Up Helly Aa
"Roll their glory down the ages,
Sons of warriors and sages,
When the fight for Freedom rages,
Be bold and strong as they!"
~ The Up Helly-aa Song
Up Helly Aa refers to a variety of fire festivals held annually in the Shetland Islands of Scotland, in the middle of winter to mark the end of the Yule season. The main festival in Lerwick involves a torchlight procession of up to a thousand Viking or like costumed guizers, led by the "Jarl" who march through the town, dragging a specially built replica of .Viking longship. After reaching a designated spot, a circle is formed around the ship, the Up Helly Aa song is sung, and the guizers throw their torches into the galley! The name Up Helly Aa derives from Upholiday, the lowland Scots word for Twelfth Day, and was brought by them to the Shetland Islands in the 19th century.
Up Helly Aa, a celebration marking the end of the Yule season is still celebrated in the Shetland Islands with festivities including the sacrificial torching of a longship. Guisers playing the roles of the ancient inhabitants of the island, lead the celebrations and the torchlit processions throughout.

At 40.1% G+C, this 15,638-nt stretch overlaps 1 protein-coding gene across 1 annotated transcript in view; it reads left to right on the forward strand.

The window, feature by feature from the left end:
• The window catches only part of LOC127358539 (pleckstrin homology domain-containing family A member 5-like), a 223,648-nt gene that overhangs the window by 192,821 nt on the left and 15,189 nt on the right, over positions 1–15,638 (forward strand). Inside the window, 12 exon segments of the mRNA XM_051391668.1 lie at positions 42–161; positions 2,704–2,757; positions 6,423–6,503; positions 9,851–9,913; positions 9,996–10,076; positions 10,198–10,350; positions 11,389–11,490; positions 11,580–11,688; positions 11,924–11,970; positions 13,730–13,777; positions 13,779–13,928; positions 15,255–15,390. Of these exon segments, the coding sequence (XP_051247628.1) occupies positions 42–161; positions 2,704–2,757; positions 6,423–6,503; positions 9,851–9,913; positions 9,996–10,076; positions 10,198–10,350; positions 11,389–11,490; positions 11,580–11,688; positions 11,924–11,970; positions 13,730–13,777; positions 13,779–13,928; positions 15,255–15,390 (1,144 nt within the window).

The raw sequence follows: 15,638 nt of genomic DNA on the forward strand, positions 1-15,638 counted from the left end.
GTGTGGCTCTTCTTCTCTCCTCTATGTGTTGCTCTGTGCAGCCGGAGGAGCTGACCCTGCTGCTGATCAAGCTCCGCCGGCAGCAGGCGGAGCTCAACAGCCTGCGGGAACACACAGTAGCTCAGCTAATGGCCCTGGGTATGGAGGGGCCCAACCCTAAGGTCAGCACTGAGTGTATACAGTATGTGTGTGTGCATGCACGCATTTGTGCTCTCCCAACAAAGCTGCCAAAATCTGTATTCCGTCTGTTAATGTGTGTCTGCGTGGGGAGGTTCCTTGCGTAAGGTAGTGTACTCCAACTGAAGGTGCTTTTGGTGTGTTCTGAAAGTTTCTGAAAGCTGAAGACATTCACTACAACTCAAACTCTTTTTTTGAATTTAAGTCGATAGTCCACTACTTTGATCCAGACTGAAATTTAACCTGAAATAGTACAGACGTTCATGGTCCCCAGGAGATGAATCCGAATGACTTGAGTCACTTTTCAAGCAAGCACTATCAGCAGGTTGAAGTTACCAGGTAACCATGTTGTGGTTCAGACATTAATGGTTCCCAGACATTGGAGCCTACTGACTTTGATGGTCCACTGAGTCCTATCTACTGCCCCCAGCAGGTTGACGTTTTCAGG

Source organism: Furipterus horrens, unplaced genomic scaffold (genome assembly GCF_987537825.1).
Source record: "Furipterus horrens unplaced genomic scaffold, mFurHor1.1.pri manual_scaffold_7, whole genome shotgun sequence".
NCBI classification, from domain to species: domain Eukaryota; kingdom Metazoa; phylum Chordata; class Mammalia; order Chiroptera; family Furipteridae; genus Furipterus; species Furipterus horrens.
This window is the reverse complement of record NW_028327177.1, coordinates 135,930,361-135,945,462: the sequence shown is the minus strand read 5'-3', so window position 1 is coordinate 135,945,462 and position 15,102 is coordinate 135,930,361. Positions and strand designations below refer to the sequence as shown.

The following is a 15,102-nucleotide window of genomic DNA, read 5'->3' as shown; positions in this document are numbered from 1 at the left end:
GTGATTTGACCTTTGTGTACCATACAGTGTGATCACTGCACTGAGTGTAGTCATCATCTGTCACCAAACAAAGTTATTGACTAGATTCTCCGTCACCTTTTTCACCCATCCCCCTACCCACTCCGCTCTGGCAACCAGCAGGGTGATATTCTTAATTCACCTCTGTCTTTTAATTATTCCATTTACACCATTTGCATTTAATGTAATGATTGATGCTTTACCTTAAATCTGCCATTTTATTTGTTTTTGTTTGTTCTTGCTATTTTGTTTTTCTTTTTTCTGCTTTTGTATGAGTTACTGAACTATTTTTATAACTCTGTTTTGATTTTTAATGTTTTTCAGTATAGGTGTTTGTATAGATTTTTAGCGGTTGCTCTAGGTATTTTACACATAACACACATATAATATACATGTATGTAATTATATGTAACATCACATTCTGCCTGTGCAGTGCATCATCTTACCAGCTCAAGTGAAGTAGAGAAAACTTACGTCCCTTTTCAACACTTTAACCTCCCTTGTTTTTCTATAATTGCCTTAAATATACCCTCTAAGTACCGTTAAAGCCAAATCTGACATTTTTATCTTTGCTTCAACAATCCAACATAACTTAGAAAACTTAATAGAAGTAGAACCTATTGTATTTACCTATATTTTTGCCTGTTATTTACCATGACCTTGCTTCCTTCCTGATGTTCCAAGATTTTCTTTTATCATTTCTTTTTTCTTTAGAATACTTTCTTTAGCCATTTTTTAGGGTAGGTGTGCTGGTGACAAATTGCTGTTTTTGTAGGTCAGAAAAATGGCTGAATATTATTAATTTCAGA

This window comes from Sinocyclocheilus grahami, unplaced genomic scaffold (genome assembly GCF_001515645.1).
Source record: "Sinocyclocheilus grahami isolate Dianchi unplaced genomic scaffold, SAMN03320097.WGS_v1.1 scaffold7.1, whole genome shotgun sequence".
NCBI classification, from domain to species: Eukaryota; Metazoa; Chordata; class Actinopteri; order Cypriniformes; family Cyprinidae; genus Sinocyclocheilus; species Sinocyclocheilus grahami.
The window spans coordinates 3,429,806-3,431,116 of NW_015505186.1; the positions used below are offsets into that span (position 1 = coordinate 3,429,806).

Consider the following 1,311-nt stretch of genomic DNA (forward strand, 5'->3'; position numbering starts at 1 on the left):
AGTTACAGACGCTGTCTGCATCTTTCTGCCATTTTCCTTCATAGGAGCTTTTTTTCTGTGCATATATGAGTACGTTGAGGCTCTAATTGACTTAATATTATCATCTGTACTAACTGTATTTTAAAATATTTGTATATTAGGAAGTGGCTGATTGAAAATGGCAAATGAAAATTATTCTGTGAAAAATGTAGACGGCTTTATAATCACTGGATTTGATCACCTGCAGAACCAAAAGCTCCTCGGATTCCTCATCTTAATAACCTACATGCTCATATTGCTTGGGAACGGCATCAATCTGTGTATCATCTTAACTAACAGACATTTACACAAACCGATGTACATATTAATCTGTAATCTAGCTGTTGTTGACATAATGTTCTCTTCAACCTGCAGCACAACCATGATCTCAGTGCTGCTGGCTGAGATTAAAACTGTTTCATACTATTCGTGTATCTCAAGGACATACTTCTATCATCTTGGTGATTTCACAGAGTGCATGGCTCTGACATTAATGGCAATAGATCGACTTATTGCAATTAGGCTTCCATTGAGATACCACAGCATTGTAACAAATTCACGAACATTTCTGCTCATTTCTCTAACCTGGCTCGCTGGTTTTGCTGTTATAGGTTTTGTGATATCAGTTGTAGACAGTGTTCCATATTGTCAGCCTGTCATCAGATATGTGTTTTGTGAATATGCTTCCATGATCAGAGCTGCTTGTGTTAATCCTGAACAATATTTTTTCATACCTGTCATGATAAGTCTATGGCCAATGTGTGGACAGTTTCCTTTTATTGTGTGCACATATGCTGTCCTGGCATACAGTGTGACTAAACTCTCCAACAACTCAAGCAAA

Longships were a type of ship invented and used by the Norsemen for trade, commerce, exploration, and warfare during the Viking Age between the 9th and 13th centuries.
This tartan, designed by Carol A.L. Martin, was inspired by the longships of old. Dark brown and black represent the lapstrake wooden hull of these boats. Dark red and gold represent dyes that were used to give colour to the sails, leatherwork and wooden shields. Green and blue represent the ocean.
For more about the festival, the biggest of which takes place in Lerwick on the last Tuesday in January, click the painting of a Viking longship in sail by Arturas Slapsys.